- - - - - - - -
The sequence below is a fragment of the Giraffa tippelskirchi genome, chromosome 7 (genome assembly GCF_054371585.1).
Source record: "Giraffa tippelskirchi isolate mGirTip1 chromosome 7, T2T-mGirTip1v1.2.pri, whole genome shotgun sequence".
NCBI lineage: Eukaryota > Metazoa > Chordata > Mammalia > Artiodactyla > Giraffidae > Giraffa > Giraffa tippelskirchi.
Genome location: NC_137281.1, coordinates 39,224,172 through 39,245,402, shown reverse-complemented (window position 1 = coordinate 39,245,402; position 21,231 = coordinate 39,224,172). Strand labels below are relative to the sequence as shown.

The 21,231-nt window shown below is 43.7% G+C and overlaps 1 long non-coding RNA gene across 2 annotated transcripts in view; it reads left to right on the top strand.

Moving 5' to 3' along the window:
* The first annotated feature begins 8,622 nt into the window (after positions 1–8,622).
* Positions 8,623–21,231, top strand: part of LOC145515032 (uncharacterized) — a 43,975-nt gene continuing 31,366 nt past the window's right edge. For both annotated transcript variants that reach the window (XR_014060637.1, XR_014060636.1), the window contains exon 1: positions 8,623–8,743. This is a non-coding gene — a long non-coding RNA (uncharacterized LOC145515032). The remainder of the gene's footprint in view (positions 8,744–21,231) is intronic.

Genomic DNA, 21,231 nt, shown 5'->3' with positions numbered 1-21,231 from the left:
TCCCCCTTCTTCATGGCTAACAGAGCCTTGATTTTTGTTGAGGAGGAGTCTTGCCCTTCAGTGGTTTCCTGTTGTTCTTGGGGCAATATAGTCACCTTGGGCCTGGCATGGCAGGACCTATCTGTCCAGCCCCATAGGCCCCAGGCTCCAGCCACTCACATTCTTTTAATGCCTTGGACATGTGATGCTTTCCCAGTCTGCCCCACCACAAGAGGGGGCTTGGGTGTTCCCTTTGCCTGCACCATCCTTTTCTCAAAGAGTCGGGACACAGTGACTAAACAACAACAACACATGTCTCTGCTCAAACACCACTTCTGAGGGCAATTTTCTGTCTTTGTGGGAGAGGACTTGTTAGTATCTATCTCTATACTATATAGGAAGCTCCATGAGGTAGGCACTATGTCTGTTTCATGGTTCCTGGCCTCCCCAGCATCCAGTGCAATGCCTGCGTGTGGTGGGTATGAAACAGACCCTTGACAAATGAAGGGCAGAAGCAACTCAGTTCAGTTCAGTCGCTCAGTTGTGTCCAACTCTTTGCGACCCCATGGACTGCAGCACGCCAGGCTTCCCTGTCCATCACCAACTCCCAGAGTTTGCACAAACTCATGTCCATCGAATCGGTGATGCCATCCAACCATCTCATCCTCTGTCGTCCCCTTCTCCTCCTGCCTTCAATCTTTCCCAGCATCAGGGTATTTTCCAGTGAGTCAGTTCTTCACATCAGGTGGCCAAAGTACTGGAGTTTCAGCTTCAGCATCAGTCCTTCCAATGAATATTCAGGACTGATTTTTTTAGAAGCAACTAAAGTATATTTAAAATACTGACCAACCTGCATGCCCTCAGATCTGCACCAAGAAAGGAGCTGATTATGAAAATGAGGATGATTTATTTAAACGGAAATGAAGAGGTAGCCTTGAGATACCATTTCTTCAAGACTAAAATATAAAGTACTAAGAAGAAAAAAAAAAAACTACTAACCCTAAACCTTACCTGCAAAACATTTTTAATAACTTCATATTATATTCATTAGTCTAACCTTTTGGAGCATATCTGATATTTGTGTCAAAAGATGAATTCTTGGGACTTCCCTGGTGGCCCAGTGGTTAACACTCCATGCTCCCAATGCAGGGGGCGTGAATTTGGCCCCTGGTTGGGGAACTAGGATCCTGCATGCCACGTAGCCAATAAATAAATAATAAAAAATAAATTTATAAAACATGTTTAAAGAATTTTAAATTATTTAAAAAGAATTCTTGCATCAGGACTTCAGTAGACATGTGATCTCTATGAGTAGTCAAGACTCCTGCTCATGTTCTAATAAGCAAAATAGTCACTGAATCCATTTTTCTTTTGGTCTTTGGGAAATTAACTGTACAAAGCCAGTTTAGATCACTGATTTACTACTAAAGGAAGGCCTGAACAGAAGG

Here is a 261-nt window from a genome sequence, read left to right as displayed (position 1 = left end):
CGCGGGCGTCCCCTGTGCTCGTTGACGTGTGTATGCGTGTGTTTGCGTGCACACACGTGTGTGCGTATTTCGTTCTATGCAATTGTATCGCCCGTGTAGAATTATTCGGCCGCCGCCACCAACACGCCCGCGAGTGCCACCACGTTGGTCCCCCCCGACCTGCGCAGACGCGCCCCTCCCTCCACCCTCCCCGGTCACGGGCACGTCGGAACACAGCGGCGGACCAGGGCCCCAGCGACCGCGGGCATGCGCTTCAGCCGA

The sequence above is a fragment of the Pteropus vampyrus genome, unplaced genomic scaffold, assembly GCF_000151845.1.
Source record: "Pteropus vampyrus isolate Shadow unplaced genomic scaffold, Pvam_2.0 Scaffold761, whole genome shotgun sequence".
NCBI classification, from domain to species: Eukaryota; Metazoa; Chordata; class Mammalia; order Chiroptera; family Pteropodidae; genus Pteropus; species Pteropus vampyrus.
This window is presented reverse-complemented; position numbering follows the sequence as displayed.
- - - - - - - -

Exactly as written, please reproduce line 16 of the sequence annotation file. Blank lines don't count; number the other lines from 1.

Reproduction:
This window is presented reverse-complemented; position numbering follows the sequence as displayed.